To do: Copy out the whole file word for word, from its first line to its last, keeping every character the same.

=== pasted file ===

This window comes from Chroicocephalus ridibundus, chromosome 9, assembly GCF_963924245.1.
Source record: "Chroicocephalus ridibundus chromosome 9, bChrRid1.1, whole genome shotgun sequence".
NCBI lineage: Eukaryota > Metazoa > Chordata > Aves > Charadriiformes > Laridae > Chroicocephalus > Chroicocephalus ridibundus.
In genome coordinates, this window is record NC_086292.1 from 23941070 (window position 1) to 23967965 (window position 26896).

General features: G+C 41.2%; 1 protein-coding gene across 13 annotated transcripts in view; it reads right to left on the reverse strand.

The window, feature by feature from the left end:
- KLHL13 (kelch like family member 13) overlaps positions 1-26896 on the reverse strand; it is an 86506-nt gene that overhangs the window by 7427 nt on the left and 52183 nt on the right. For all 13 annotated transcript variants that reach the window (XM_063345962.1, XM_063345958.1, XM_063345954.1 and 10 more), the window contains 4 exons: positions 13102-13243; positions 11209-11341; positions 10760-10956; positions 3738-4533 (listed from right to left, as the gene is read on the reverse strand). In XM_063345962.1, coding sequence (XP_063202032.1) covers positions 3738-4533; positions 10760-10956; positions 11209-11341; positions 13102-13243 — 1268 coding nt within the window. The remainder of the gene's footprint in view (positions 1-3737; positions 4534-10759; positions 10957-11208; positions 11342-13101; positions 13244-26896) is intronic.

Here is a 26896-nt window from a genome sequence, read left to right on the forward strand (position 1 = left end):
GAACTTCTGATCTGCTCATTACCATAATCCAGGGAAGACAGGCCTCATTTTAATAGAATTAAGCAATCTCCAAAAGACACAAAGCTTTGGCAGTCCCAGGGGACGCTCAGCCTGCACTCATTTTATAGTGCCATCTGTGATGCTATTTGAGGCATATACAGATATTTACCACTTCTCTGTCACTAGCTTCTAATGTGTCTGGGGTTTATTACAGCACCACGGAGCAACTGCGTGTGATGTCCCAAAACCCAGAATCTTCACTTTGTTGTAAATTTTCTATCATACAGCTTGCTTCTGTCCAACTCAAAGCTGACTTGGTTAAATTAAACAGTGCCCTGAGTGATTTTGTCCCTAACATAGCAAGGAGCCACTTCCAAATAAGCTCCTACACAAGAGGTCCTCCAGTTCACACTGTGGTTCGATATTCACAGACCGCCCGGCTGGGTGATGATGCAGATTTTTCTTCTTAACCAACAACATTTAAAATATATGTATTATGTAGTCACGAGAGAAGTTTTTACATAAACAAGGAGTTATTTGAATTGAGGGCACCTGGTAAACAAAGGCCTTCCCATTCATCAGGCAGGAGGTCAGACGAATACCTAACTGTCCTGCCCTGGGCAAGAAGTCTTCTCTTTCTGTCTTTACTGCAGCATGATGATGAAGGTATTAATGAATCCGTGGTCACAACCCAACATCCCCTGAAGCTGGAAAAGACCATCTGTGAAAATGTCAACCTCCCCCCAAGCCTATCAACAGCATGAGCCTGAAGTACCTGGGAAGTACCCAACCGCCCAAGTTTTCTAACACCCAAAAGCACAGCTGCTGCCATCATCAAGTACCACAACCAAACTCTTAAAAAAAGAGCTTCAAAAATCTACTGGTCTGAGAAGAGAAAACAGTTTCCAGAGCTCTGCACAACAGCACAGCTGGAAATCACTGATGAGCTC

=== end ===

This window comes from Chroicocephalus ridibundus, chromosome 9, assembly GCF_963924245.1.
Source record: "Chroicocephalus ridibundus chromosome 9, bChrRid1.1, whole genome shotgun sequence".
NCBI lineage: Eukaryota > Metazoa > Chordata > Aves > Charadriiformes > Laridae > Chroicocephalus > Chroicocephalus ridibundus.
In genome coordinates, this window is record NC_086292.1 from 23941070 (window position 1) to 23967965 (window position 26896).

General features: G+C 41.2%; 1 protein-coding gene across 13 annotated transcripts in view; it reads right to left on the reverse strand.

The window, feature by feature from the left end:
- KLHL13 (kelch like family member 13) overlaps positions 1-26896 on the reverse strand; it is an 86506-nt gene that overhangs the window by 7427 nt on the left and 52183 nt on the right. For all 13 annotated transcript variants that reach the window (XM_063345962.1, XM_063345958.1, XM_063345954.1 and 10 more), the window contains 4 exons: positions 13102-13243; positions 11209-11341; positions 10760-10956; positions 3738-4533 (listed from right to left, as the gene is read on the reverse strand). In XM_063345962.1, coding sequence (XP_063202032.1) covers positions 3738-4533; positions 10760-10956; positions 11209-11341; positions 13102-13243 — 1268 coding nt within the window. The remainder of the gene's footprint in view (positions 1-3737; positions 4534-10759; positions 10957-11208; positions 11342-13101; positions 13244-26896) is intronic.

Here is a 26896-nt window from a genome sequence, read left to right on the forward strand (position 1 = left end):
GAACTTCTGATCTGCTCATTACCATAATCCAGGGAAGACAGGCCTCATTTTAATAGAATTAAGCAATCTCCAAAAGACACAAAGCTTTGGCAGTCCCAGGGGACGCTCAGCCTGCACTCATTTTATAGTGCCATCTGTGATGCTATTTGAGGCATATACAGATATTTACCACTTCTCTGTCACTAGCTTCTAATGTGTCTGGGGTTTATTACAGCACCACGGAGCAACTGCGTGTGATGTCCCAAAACCCAGAATCTTCACTTTGTTGTAAATTTTCTATCATACAGCTTGCTTCTGTCCAACTCAAAGCTGACTTGGTTAAATTAAACAGTGCCCTGAGTGATTTTGTCCCTAACATAGCAAGGAGCCACTTCCAAATAAGCTCCTACACAAGAGGTCCTCCAGTTCACACTGTGGTTCGATATTCACAGACCGCCCGGCTGGGTGATGATGCAGATTTTTCTTCTTAACCAACAACATTTAAAATATATGTATTATGTAGTCACGAGAGAAGTTTTTACATAAACAAGGAGTTATTTGAATTGAGGGCACCTGGTAAACAAAGGCCTTCCCATTCATCAGGCAGGAGGTCAGACGAATACCTAACTGTCCTGCCCTGGGCAAGAAGTCTTCTCTTTCTGTCTTTACTGCAGCATGATGATGAAGGTATTAATGAATCCGTGGTCACAACCCAACATCCCCTGAAGCTGGAAAAGACCATCTGTGAAAATGTCAACCTCCCCCCAAGCCTATCAACAGCATGAGCCTGAAGTACCTGGGAAGTACCCAACCGCCCAAGTTTTCTAACACCCAAAAGCACAGCTGCTGCCATCATCAAGTACCACAACCAAACTCTTAAAAAAAGAGCTTCAAAAATCTACTGGTCTGAGAAGAGAAAACAGTTTCCAGAGCTCTGCACAACAGCACAGCTGGAAATCACTGATGAGCTC